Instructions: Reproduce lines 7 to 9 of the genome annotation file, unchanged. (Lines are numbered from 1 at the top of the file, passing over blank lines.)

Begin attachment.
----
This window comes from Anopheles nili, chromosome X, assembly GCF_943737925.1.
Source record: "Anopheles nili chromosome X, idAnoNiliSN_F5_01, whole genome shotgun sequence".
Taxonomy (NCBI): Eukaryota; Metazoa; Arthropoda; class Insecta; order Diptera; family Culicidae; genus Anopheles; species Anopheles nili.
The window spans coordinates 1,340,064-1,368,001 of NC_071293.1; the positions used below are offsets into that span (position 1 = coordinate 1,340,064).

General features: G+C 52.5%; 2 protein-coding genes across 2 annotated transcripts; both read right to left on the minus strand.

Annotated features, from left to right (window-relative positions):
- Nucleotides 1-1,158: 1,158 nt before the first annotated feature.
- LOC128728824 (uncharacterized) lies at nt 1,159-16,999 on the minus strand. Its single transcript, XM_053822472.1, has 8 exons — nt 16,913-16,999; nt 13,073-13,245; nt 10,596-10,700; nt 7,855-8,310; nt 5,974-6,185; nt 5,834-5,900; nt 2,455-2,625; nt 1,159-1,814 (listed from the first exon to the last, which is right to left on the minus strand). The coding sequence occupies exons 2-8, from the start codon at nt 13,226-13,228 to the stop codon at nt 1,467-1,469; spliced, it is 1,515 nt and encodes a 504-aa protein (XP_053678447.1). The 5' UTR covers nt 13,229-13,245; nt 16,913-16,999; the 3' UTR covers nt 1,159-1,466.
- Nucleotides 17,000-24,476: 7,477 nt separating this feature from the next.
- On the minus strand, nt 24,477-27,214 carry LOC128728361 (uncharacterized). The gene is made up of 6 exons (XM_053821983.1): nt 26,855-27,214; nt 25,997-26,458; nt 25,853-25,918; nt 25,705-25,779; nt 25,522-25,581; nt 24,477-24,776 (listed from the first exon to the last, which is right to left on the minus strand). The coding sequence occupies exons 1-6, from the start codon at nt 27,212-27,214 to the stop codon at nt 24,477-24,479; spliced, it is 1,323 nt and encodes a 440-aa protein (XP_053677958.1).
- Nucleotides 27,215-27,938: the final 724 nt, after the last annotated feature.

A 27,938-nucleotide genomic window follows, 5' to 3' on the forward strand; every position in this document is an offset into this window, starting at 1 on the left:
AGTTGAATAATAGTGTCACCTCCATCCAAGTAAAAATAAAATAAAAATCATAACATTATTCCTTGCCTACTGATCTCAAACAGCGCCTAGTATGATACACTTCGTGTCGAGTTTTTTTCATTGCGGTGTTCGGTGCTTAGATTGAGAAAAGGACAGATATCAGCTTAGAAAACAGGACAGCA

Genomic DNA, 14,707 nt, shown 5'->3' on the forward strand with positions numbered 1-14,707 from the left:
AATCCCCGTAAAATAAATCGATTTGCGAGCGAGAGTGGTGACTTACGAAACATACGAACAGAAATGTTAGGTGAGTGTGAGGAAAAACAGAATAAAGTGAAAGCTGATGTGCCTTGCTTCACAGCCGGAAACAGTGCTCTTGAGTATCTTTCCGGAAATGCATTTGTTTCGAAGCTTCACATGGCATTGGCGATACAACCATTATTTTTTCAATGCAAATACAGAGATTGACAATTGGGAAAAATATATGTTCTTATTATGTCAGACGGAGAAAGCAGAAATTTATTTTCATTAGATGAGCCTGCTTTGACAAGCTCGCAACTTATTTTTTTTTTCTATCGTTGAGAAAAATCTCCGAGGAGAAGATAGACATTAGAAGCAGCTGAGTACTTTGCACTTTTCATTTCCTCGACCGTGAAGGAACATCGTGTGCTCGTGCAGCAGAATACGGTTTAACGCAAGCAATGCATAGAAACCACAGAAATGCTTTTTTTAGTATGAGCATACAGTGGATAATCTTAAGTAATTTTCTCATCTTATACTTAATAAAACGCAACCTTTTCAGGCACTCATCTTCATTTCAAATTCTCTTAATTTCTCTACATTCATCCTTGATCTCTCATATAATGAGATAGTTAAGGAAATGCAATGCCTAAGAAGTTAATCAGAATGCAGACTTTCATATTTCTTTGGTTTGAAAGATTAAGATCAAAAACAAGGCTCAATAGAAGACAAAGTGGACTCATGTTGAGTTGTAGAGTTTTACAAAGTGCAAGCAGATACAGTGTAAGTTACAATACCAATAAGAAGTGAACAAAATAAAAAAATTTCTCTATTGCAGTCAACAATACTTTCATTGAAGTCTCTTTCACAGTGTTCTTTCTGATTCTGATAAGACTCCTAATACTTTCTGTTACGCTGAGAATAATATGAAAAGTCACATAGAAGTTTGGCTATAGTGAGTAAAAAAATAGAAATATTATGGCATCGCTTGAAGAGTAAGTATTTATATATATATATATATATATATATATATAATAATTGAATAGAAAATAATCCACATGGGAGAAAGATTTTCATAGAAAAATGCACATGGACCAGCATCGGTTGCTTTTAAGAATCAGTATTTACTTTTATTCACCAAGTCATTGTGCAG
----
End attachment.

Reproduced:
- Nucleotides 1-1,158: 1,158 nt before the first annotated feature.
- LOC128728824 (uncharacterized) lies at nt 1,159-16,999 on the minus strand. Its single transcript, XM_053822472.1, has 8 exons — nt 16,913-16,999; nt 13,073-13,245; nt 10,596-10,700; nt 7,855-8,310; nt 5,974-6,185; nt 5,834-5,900; nt 2,455-2,625; nt 1,159-1,814 (listed from the first exon to the last, which is right to left on the minus strand). The coding sequence occupies exons 2-8, from the start codon at nt 13,226-13,228 to the stop codon at nt 1,467-1,469; spliced, it is 1,515 nt and encodes a 504-aa protein (XP_053678447.1). The 5' UTR covers nt 13,229-13,245; nt 16,913-16,999; the 3' UTR covers nt 1,159-1,466.
- Nucleotides 17,000-24,476: 7,477 nt separating this feature from the next.